LONDON/NEW YORK (Reuters) - Warren Buffett’s favoured banker, Byron Trott, is planning to expand his investment and financial advisory firm BDT Capital Partners in Europe with a London office to attract billionaire clients, sources familiar with the matter told Reuters.
Chicago-based BDT, founded in 2009 by former Goldman Sachs Group Inc investment banking vice chairman Trott, 56, manages investment funds of more than $8 billion, and also advises family and founder-led businesses on M&A deals, corporate governance and succession planning issues.
Trott, who works with wealthy families in Europe such as Italy’s Agnelli family, plans to submit a request to operate to Britain’s Financial Conduct Authority, one of the sources said, adding that it might take up to six months to get the regulator’s blessing and begin operations in Britain.
A spokeswoman from BDT declined to comment on the firm’s growth plans. A spokeswoman for the FCA declined to comment.
Assuming it receives authorisation, required of any firm that wants to carry out regulated financial activities in the UK, London will serve as a strategic hub for Europe. The move is part of BDT’s expansion which includes the launch of a New York base to cater to Wall Street’s wealthy clans, the source said.
BDT has worked with wealthy families in the United States including the heirs of the Mars Inc fortune and the Walton family of Wal-Mart Stores Inc.
BDT’s main focus in Europe is to help billionaires look for better ways of earning a return than simply handing their cash to family offices or fund managers, by advising them on M&A deals and other investments, one source said.
Trott has said that BDT works exclusively with “billionaires with businesses”, according to an interview in Fortune magazine in December 2014.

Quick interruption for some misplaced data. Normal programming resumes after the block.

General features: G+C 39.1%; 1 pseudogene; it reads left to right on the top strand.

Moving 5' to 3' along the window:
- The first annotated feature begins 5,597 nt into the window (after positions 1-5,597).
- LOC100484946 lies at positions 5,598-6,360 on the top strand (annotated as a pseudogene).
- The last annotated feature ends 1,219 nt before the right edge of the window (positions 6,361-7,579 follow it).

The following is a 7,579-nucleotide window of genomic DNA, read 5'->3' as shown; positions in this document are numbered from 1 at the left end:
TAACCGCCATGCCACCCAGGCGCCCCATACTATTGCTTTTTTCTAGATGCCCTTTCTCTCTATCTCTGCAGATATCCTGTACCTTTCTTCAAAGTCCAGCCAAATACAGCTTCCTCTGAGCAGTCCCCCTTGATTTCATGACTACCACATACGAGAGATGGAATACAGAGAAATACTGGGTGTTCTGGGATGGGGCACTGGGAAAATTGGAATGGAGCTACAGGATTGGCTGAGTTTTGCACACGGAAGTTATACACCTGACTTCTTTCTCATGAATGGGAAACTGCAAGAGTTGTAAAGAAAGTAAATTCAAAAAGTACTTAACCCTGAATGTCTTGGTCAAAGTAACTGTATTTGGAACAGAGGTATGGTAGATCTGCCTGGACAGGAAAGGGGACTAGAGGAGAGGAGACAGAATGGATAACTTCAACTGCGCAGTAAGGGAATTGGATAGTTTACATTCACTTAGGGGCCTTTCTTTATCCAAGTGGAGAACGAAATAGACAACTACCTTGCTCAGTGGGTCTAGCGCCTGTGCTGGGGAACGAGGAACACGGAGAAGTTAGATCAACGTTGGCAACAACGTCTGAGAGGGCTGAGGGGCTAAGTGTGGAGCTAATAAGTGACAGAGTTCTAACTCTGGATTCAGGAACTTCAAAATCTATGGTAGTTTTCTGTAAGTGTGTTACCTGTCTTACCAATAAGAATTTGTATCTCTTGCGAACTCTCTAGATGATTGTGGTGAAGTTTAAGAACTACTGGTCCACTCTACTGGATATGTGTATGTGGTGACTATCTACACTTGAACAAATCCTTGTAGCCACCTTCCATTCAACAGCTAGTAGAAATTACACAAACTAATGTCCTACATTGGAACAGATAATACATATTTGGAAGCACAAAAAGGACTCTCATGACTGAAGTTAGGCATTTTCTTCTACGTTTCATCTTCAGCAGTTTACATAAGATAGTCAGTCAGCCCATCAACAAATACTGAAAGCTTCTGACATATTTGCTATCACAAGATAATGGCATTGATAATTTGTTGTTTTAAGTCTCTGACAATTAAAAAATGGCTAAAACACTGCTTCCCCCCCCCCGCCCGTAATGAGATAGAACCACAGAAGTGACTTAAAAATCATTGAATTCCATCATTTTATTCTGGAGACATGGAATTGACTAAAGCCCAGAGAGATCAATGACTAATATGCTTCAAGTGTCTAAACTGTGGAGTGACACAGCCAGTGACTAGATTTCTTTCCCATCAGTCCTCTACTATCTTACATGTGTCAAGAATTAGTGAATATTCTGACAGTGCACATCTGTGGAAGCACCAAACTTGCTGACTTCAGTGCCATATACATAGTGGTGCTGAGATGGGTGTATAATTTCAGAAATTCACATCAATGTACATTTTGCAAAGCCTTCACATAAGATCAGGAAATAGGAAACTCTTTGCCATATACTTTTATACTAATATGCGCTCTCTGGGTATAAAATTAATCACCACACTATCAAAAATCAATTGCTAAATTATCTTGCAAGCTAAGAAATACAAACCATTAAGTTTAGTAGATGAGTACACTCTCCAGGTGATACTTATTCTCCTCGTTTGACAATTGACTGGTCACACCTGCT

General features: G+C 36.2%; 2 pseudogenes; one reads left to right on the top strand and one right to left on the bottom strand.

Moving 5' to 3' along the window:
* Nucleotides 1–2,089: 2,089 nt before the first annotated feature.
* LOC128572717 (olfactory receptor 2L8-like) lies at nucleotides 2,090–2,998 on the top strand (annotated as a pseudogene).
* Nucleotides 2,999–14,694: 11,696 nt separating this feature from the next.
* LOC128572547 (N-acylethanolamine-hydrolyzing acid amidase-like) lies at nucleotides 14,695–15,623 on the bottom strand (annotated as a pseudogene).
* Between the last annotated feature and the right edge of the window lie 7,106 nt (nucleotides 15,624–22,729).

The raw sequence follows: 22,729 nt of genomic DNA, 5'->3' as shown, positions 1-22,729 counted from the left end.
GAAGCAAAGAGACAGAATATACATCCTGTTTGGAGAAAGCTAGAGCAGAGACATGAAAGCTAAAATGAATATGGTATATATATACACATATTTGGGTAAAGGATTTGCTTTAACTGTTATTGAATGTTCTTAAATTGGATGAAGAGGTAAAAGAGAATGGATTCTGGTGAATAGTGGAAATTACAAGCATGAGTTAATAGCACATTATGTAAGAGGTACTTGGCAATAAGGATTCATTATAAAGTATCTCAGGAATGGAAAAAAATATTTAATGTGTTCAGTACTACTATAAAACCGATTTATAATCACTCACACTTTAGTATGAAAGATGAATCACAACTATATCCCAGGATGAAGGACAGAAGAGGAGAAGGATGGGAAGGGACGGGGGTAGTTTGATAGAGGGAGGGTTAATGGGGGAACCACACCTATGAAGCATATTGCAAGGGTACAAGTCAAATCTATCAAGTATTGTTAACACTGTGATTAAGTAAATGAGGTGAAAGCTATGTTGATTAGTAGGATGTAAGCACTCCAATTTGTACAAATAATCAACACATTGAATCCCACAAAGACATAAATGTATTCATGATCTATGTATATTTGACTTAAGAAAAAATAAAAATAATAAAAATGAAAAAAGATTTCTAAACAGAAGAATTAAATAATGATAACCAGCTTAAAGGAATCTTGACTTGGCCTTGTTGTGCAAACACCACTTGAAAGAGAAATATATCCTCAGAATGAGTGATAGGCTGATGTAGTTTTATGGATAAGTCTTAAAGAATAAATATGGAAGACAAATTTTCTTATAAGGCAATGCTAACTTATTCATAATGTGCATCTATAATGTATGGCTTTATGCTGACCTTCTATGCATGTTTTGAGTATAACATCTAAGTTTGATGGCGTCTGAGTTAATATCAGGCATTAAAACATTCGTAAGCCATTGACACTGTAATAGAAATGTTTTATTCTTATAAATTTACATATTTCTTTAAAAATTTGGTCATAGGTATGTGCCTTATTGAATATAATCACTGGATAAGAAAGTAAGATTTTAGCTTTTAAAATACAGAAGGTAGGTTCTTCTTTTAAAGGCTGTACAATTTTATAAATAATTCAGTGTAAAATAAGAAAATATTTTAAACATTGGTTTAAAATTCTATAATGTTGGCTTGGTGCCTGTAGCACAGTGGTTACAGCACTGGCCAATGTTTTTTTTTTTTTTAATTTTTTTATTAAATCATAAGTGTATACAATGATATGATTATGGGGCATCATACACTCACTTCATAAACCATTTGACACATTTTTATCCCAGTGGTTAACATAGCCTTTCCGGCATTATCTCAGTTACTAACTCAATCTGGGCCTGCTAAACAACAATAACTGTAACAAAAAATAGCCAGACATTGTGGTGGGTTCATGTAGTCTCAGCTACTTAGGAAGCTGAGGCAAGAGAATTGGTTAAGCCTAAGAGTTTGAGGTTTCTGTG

During the financial crisis, Trott proved his friendship with one such billionaire - Warren Buffett - when he persuaded him to invest $5 billion in Goldman Sachs. It was Trott who brought Buffett into Mars Inc’s $23 billion acquisition of Wm. Wrigley Jr. & Co in 2008, a deal in which Buffett invested about $6.5 billion.
Last year the number of billionaires in Europe overtook North America, with a third of the world’s richest now residing on the continent, according to The Wealth-X and UBS Billionaire Census.
BDT & Company International was incorporated in Britain on Aug. 10, according to a filing in Companies House.
In Europe, BDT has already advised on some high profile transactions. Together with Morgan Stanley, it advised Exor SpA, the investment vehicle of Italy’s Agnelli family, on its $6.9 billion acquisition of reinsurer PartnerRe.
After the PartnerRe deal was agreed in August, Trott hired Morgan Stanley co-head of mergers and acquisitions for the Americas, James Head, who left the U.S. investment bank in October.
Head will be based in New York helping Trott establish BDT’s brand further among Wall Street clients, two sources said.
BDT also co-invested and advised German investor Joh A Benckiser (JAB) in 2013 on the acquisition of Dutch coffee company Douwe Egberts which later merged with Mondelez’s coffee business to create Jacobs Douwe Egberts.
Trott is looking for a senior and seasoned dealmaker who has strong relationships with high net worth individuals across Western Europe, to lead the London office, according to another source.
Trott’s boutique will need to position itself in a crowded market alongside the likes of Robey Warshaw, the tiny Mayfair advisory firm which has landed the two biggest merger deals of the year, clinching key roles for UK brewer SABMiller and oil and gas firm BG.
BDT is planning to expand at the same time as former Morgan Stanley rainmaker Paul Taubman is looking to aggressively hire at his own boutique firm PJT Partners. Earlier this year PJT hired several senior European dealmakers for its own office in London.
BDT is ranked 66th in the M&A league tables so far this year, having advised on three deals worth $14.2 billion dollars, according to Thomson Reuters data. That compares with 108th position at the same time last year. ($1 = 0.9369 euros)
Editing by Alexander Smith and Giles Elgood